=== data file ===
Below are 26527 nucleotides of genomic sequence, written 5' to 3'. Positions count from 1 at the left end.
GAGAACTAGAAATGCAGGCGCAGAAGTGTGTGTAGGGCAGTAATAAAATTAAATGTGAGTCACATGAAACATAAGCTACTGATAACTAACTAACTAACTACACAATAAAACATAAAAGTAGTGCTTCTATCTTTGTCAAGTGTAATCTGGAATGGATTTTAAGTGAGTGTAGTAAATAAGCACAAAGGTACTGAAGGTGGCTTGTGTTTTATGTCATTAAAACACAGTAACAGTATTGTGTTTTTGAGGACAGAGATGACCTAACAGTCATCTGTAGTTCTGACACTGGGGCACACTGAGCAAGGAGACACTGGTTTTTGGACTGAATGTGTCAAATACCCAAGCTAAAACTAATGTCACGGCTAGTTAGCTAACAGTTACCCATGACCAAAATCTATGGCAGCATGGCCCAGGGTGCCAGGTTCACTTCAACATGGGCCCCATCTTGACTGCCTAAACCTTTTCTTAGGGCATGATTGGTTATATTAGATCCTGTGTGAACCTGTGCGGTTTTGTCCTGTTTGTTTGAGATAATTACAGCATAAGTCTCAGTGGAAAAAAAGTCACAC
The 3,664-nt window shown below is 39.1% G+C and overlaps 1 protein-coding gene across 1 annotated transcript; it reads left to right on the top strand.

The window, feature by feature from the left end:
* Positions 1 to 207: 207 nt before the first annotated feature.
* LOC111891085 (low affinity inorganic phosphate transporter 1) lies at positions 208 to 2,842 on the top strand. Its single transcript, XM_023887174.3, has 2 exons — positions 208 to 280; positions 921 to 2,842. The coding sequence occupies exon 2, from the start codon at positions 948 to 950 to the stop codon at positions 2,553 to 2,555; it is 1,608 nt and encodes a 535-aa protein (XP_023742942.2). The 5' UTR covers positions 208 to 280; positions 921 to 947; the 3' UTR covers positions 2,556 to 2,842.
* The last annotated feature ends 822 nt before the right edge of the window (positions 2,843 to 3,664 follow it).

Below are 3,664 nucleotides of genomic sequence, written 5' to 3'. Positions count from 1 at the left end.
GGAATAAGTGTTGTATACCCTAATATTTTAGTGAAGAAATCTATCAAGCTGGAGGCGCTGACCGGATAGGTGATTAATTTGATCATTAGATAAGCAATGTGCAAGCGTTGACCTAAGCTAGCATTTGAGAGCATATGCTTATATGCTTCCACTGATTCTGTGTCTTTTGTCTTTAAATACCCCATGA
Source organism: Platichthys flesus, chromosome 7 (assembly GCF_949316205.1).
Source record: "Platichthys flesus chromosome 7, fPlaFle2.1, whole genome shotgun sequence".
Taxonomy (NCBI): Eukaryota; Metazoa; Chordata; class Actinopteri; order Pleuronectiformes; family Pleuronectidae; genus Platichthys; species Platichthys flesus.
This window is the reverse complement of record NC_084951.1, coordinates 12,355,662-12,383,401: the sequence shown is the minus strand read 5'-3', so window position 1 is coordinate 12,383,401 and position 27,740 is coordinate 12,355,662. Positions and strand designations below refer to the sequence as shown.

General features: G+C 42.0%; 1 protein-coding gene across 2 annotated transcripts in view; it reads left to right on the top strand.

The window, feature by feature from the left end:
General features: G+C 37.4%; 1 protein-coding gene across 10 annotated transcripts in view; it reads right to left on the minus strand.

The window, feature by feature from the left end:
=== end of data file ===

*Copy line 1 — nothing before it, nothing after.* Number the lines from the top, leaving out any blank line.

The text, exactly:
Below are 26527 nucleotides of genomic sequence, written 5' to 3'. Positions count from 1 at the left end.